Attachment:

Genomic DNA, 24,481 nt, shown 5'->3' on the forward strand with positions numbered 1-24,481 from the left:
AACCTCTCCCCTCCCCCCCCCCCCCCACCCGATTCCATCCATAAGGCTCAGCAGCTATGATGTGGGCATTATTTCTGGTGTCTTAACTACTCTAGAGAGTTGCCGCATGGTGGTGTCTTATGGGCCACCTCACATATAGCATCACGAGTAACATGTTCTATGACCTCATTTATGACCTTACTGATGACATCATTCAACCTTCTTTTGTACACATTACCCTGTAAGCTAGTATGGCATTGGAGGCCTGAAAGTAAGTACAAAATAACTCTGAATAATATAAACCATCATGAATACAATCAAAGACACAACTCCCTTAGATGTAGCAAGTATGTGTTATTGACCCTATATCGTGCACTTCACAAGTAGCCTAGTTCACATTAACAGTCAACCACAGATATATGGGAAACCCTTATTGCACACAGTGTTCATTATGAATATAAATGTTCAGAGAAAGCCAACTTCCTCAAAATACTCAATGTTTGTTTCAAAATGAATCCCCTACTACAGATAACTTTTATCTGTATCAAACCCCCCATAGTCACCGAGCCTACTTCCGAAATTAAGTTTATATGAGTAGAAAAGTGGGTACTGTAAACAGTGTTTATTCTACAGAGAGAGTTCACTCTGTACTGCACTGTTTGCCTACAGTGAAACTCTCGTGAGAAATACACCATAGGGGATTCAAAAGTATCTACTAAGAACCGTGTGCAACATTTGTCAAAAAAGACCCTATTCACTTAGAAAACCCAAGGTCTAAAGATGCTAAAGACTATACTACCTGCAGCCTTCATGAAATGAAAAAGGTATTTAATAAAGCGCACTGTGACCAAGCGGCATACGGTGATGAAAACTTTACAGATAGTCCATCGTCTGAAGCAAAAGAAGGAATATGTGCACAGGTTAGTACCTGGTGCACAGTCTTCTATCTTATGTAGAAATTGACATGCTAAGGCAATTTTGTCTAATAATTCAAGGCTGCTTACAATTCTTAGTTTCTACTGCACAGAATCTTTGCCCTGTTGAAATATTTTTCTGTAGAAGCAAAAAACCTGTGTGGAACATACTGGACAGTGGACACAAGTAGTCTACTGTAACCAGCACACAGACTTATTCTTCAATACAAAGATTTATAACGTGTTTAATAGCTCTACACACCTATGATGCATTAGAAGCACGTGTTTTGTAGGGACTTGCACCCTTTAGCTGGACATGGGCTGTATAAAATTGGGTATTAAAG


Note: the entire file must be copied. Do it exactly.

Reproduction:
Genomic DNA, 24,481 nt, shown 5'->3' on the forward strand with positions numbered 1-24,481 from the left:
AACCTCTCCCCTCCCCCCCCCCCCCCACCCGATTCCATCCATAAGGCTCAGCAGCTATGATGTGGGCATTATTTCTGGTGTCTTAACTACTCTAGAGAGTTGCCGCATGGTGGTGTCTTATGGGCCACCTCACATATAGCATCACGAGTAACATGTTCTATGACCTCATTTATGACCTTACTGATGACATCATTCAACCTTCTTTTGTACACATTACCCTGTAAGCTAGTATGGCATTGGAGGCCTGAAAGTAAGTACAAAATAACTCTGAATAATATAAACCATCATGAATACAATCAAAGACACAACTCCCTTAGATGTAGCAAGTATGTGTTATTGACCCTATATCGTGCACTTCACAAGTAGCCTAGTTCACATTAACAGTCAACCACAGATATATGGGAAACCCTTATTGCACACAGTGTTCATTATGAATATAAATGTTCAGAGAAAGCCAACTTCCTCAAAATACTCAATGTTTGTTTCAAAATGAATCCCCTACTACAGATAACTTTTATCTGTATCAAACCCCCCATAGTCACCGAGCCTACTTCCGAAATTAAGTTTATATGAGTAGAAAAGTGGGTACTGTAAACAGTGTTTATTCTACAGAGAGAGTTCACTCTGTACTGCACTGTTTGCCTACAGTGAAACTCTCGTGAGAAATACACCATAGGGGATTCAAAAGTATCTACTAAGAACCGTGTGCAACATTTGTCAAAAAAGACCCTATTCACTTAGAAAACCCAAGGTCTAAAGATGCTAAAGACTATACTACCTGCAGCCTTCATGAAATGAAAAAGGTATTTAATAAAGCGCACTGTGACCAAGCGGCATACGGTGATGAAAACTTTACAGATAGTCCATCGTCTGAAGCAAAAGAAGGAATATGTGCACAGGTTAGTACCTGGTGCACAGTCTTCTATCTTATGTAGAAATTGACATGCTAAGGCAATTTTGTCTAATAATTCAAGGCTGCTTACAATTCTTAGTTTCTACTGCACAGAATCTTTGCCCTGTTGAAATATTTTTCTGTAGAAGCAAAAAACCTGTGTGGAACATACTGGACAGTGGACACAAGTAGTCTACTGTAACCAGCACACAGACTTATTCTTCAATACAAAGATTTATAACGTGTTTAATAGCTCTACACACCTATGATGCATTAGAAGCACGTGTTTTGTAGGGACTTGCACCCTTTAGCTGGACATGGGCTGTATAAAATTGGGTATTAAAG